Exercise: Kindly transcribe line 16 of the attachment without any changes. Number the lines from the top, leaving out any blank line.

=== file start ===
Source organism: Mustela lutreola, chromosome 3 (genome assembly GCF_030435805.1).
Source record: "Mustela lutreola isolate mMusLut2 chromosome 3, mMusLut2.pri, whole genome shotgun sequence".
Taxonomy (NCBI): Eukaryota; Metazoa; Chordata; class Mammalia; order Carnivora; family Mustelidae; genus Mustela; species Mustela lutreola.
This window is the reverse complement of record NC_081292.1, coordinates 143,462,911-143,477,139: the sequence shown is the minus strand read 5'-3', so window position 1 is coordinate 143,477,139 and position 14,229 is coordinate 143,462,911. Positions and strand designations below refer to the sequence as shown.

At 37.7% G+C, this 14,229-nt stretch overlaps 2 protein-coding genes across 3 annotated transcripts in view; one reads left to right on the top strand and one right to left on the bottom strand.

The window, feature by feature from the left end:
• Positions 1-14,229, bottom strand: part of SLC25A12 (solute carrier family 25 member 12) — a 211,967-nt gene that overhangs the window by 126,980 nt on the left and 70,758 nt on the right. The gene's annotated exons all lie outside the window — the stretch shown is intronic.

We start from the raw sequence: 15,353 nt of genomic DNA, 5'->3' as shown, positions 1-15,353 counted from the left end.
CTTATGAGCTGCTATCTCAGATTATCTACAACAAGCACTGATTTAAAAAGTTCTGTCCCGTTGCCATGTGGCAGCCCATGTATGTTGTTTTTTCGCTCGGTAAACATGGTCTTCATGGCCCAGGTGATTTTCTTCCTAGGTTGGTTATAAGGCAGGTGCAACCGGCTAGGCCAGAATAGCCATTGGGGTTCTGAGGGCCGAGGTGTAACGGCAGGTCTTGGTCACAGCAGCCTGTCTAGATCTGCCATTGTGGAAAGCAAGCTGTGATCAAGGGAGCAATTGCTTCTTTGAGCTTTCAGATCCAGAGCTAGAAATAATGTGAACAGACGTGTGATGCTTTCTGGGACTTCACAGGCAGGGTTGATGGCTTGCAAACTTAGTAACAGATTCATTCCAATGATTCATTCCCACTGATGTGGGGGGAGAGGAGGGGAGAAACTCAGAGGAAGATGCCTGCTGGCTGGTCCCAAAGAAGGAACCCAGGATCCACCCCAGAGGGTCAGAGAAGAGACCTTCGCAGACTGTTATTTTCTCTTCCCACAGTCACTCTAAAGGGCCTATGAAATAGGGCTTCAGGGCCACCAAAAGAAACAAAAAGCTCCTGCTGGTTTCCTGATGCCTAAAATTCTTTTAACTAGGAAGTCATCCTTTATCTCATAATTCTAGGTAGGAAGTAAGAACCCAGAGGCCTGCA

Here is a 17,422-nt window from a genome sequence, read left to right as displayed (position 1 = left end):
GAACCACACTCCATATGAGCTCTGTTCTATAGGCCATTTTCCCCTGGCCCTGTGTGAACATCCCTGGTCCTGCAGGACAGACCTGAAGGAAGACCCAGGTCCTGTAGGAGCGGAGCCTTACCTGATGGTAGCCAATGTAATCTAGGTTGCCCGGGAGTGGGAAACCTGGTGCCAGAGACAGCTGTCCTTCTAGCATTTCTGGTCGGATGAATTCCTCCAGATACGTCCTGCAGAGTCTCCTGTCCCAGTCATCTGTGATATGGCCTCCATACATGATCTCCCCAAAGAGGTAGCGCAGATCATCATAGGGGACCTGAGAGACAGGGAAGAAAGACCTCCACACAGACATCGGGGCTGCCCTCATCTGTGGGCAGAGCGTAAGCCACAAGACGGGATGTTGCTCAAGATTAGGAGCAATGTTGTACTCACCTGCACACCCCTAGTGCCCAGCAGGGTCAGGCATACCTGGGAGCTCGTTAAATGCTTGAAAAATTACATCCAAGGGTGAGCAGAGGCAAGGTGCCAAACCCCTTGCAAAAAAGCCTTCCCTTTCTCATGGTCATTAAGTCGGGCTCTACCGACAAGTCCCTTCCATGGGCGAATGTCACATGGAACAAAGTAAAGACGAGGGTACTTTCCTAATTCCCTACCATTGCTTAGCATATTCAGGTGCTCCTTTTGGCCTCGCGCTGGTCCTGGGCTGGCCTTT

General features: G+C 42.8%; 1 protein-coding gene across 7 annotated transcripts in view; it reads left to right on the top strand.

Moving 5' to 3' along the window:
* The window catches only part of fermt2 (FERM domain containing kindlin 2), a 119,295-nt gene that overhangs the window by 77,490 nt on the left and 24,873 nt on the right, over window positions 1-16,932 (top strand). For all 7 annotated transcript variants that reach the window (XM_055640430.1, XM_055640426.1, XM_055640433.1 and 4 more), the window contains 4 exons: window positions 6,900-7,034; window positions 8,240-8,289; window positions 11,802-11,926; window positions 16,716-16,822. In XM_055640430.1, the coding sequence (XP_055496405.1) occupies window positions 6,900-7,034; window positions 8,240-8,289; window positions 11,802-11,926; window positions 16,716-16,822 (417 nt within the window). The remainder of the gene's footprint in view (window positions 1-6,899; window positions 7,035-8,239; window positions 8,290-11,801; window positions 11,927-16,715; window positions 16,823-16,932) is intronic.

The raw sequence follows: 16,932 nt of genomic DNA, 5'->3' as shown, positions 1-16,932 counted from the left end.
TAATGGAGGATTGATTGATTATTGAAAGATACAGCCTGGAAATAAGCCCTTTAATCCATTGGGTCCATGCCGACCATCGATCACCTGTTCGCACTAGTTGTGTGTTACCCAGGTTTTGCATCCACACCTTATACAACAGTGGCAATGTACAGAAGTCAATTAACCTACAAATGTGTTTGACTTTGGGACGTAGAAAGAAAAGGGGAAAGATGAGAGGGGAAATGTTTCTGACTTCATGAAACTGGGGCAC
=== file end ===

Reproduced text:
TAATGGAGGATTGATTGATTATTGAAAGATACAGCCTGGAAATAAGCCCTTTAATCCATTGGGTCCATGCCGACCATCGATCACCTGTTCGCACTAGTTGTGTGTTACCCAGGTTTTGCATCCACACCTTATACAACAGTGGCAATGTACAGAAGTCAATTAACCTACAAATGTGTTTGACTTTGGGACGTAGAAAGAAAAGGGGAAAGATGAGAGGGGAAATGTTTCTGACTTCATGAAACTGGGGCAC